Gina Frangello on the Editorial Omniscient and Why We Should All Be Using it
In Conversation with Brad Listi on Otherppl
Gina Frangello is the guest in the latest Craftwork episode. We talk about the editorial omniscient point of view—what it is, what it can do, and how to use it in your writing.
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From the episode:
Brad Listi: Okay. And so before we go any further, just for listeners, so we can make sure to keep people oriented, let’s define editorial omnition again.
Gina Frangello: I’ll give Burroway’s definition, she says you can objectively report what’s happening. I’m going to talk more about this myth of objectivity later. You can go into the mind of any character. You can interpret for us that character’s appearance, speech, actions, thoughts, even if the character themself is unaware of those things. You can move freely in time and space to give us a panoramic, telescopic, microscopic or historical view. You can tell us what happened elsewhere or in the past, or what will happen in the future.
Like, little did Brad know that as he was having, you know, this struggle, meanwhile, a relative he doesn’t know exists in Hungary is doing X. Or for example, like Brad didn’t realize that when he was born, his mother thought X. You know what I mean? It can do anything it wants. If you like to play with language it’s really intoxicating. And then finally, the final point here that is set in craft books is that it provides general reflections, judgments and truths. And so here I want to say that I’m asterisking truths just like objectivity.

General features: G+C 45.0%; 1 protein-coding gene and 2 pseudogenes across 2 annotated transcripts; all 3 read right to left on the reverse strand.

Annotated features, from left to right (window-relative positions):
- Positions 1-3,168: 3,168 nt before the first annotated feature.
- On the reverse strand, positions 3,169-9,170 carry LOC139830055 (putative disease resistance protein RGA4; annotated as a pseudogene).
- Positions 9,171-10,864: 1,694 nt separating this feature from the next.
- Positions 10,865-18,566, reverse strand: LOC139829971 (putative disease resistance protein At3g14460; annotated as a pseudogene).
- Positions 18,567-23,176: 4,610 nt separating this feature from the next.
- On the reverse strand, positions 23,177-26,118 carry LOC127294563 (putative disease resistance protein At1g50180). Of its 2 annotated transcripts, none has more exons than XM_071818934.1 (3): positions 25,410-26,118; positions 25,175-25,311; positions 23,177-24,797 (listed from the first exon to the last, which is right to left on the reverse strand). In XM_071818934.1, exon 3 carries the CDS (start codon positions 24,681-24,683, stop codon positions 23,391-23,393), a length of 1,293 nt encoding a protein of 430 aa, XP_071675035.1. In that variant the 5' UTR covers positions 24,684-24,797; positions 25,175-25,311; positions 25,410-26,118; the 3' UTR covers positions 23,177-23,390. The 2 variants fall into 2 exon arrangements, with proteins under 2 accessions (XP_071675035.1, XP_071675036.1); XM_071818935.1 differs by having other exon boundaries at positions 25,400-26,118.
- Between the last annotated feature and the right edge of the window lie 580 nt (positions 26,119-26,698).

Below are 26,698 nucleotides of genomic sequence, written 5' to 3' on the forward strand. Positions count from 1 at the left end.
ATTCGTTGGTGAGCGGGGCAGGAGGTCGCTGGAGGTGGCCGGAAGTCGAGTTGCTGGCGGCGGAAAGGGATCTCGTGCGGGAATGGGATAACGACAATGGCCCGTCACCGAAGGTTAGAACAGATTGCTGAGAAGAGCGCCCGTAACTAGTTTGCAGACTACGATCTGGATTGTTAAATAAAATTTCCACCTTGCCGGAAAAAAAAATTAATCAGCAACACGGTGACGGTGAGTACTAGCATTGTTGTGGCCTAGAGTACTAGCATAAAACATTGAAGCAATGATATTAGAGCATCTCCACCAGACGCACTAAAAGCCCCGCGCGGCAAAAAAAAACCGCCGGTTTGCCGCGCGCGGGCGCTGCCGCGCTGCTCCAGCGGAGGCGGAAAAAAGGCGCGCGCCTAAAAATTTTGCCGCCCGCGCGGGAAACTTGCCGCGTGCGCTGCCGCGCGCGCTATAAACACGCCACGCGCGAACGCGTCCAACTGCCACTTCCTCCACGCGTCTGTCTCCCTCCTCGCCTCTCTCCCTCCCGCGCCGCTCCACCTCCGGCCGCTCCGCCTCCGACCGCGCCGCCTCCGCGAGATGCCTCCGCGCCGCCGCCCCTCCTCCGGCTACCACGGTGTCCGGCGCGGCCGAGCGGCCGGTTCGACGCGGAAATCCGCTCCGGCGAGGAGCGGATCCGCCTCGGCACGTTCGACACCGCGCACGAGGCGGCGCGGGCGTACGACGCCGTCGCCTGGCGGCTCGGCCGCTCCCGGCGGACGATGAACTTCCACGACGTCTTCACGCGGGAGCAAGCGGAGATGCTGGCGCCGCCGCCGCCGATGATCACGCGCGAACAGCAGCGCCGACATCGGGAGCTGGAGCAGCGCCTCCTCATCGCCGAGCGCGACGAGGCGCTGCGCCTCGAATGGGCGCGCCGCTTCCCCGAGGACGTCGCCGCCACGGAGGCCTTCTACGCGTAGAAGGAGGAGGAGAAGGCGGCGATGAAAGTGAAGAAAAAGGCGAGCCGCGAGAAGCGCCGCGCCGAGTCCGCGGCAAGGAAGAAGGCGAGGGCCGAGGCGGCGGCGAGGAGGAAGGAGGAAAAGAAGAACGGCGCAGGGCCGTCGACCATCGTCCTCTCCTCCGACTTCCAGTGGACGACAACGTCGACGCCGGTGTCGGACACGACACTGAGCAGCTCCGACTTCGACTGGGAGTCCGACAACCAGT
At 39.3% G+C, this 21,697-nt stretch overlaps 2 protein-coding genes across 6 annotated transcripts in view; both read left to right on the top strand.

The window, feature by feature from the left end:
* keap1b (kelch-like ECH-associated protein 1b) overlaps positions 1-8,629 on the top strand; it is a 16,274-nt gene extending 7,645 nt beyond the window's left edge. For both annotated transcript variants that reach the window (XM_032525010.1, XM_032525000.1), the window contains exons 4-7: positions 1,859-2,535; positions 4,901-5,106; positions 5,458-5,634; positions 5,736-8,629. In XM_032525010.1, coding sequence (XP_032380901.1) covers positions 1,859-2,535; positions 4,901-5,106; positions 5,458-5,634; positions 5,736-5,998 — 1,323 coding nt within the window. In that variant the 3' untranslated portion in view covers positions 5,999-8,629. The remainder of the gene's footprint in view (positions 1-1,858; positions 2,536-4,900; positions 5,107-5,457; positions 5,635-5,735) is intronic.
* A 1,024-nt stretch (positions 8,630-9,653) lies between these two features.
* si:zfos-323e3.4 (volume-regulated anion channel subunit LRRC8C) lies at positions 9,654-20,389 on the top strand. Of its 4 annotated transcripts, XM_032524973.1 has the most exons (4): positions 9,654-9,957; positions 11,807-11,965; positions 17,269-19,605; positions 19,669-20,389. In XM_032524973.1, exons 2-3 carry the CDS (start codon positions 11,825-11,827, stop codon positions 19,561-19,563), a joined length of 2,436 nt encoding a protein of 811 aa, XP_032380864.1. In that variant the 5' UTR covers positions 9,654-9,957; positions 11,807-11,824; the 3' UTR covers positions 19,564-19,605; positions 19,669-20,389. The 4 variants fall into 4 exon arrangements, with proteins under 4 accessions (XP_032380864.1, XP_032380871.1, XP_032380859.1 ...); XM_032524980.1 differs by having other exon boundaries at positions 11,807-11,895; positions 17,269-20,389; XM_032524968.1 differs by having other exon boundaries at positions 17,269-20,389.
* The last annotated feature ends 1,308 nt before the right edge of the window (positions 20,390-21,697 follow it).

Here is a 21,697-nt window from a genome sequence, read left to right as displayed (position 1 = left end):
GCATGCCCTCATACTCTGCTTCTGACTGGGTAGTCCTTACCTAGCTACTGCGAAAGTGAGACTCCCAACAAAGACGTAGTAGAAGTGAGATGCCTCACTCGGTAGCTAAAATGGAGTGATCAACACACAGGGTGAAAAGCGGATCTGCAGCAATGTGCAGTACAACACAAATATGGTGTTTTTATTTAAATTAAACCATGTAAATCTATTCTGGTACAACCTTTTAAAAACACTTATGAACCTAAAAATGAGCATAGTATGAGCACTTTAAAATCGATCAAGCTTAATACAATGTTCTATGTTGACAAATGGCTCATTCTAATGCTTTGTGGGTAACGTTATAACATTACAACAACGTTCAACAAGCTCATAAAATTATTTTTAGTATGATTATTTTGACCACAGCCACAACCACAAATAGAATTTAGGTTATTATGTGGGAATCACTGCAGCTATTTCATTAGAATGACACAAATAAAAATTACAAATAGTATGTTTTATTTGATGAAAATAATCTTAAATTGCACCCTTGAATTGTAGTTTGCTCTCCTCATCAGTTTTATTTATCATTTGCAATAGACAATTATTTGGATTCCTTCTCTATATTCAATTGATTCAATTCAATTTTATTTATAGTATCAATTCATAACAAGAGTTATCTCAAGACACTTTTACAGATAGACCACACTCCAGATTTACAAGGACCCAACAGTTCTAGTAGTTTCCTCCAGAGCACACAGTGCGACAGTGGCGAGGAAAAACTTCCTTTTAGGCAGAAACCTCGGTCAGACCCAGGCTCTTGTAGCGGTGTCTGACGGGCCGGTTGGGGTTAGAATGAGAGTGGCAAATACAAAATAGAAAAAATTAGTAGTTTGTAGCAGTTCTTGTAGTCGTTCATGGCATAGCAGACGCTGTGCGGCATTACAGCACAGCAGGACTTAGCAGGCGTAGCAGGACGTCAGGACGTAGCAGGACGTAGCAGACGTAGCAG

I think that one of the reasons people don’t embrace editorial omniscience as much as they otherwise would is that our old white masters of craft, like the John Gardners and so forth, really do equate this point of view with like the writer is God and gets to kind of pronounce what is true, gets to be objective and wise or almost above the characters. And that can seem very unpalatable to a lot of contemporary writers. Like I’m not above my characters and I don’t want my reader to think I am, and I don’t want my reader to feel above my character is like, we’re all in the sticky, messy brew together.
But I think that more contemporary practitioners of editorial omniscience understand that. They’re not using it because they think that they’re imparting wisdom or pronouncing truth and they realize that the author is just as biased as any character the author could possibly create. We’re all always biased, and we all know only what we know, and we’re all only in our own heads and skin.
Gina Frangello is the author of the acclaimed memoir Blow Your House Down: A Story of Family, Feminism, and Treason (Counterpoint, 2021). Her other books include Every Kind of Wanting, A Life in Men, Slut Lullabies, and My Sister’s Continent. Her short fiction, essays, book reviews, and journalism have been published in Ploughshares, The Boston Globe, Chicago Tribune, HuffPost, Fence, Five Chapters, Prairie Schooner, Chicago Reader, and many other publications. She is also the co-founder, with Emily Rapp Black, of Circe Consulting, which provides a variety of services to writers.